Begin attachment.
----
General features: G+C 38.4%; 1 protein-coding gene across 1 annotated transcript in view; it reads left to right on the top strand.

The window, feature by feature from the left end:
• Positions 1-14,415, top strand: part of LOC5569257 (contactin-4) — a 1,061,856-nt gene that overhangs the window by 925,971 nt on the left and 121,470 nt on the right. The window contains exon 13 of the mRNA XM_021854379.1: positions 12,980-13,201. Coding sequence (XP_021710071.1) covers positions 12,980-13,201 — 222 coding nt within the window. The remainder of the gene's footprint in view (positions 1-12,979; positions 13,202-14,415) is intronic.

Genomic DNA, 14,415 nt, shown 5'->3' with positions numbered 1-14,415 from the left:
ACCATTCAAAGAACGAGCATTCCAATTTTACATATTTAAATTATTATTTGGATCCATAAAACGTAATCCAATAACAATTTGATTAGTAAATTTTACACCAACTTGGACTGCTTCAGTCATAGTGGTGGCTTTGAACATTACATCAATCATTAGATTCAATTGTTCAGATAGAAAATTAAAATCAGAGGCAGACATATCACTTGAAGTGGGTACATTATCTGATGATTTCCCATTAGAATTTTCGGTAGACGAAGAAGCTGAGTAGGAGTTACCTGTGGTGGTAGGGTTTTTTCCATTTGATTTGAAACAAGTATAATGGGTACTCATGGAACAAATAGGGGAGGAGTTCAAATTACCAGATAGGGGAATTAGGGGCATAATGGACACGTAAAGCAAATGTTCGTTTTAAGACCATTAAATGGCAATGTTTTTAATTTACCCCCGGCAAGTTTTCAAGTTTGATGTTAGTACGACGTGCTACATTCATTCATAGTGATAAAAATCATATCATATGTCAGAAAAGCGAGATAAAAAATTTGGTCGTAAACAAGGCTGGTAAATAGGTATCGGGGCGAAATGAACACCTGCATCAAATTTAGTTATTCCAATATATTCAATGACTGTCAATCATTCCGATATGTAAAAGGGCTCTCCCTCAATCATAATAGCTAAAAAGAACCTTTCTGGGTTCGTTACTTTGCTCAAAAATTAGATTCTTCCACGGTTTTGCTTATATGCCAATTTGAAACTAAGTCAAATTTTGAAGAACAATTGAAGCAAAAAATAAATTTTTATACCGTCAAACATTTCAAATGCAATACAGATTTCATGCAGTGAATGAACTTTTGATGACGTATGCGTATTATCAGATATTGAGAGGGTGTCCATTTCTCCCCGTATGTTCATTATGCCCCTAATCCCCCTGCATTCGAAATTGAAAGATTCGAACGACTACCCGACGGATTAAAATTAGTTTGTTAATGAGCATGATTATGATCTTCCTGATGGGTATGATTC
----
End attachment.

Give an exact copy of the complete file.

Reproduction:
General features: G+C 38.4%; 1 protein-coding gene across 1 annotated transcript in view; it reads left to right on the top strand.

The window, feature by feature from the left end:
• Positions 1-14,415, top strand: part of LOC5569257 (contactin-4) — a 1,061,856-nt gene that overhangs the window by 925,971 nt on the left and 121,470 nt on the right. The window contains exon 13 of the mRNA XM_021854379.1: positions 12,980-13,201. Coding sequence (XP_021710071.1) covers positions 12,980-13,201 — 222 coding nt within the window. The remainder of the gene's footprint in view (positions 1-12,979; positions 13,202-14,415) is intronic.

Genomic DNA, 14,415 nt, shown 5'->3' with positions numbered 1-14,415 from the left:
ACCATTCAAAGAACGAGCATTCCAATTTTACATATTTAAATTATTATTTGGATCCATAAAACGTAATCCAATAACAATTTGATTAGTAAATTTTACACCAACTTGGACTGCTTCAGTCATAGTGGTGGCTTTGAACATTACATCAATCATTAGATTCAATTGTTCAGATAGAAAATTAAAATCAGAGGCAGACATATCACTTGAAGTGGGTACATTATCTGATGATTTCCCATTAGAATTTTCGGTAGACGAAGAAGCTGAGTAGGAGTTACCTGTGGTGGTAGGGTTTTTTCCATTTGATTTGAAACAAGTATAATGGGTACTCATGGAACAAATAGGGGAGGAGTTCAAATTACCAGATAGGGGAATTAGGGGCATAATGGACACGTAAAGCAAATGTTCGTTTTAAGACCATTAAATGGCAATGTTTTTAATTTACCCCCGGCAAGTTTTCAAGTTTGATGTTAGTACGACGTGCTACATTCATTCATAGTGATAAAAATCATATCATATGTCAGAAAAGCGAGATAAAAAATTTGGTCGTAAACAAGGCTGGTAAATAGGTATCGGGGCGAAATGAACACCTGCATCAAATTTAGTTATTCCAATATATTCAATGACTGTCAATCATTCCGATATGTAAAAGGGCTCTCCCTCAATCATAATAGCTAAAAAGAACCTTTCTGGGTTCGTTACTTTGCTCAAAAATTAGATTCTTCCACGGTTTTGCTTATATGCCAATTTGAAACTAAGTCAAATTTTGAAGAACAATTGAAGCAAAAAATAAATTTTTATACCGTCAAACATTTCAAATGCAATACAGATTTCATGCAGTGAATGAACTTTTGATGACGTATGCGTATTATCAGATATTGAGAGGGTGTCCATTTCTCCCCGTATGTTCATTATGCCCCTAATCCCCCTGCATTCGAAATTGAAAGATTCGAACGACTACCCGACGGATTAAAATTAGTTTGTTAATGAGCATGATTATGATCTTCCTGATGGGTATGATTC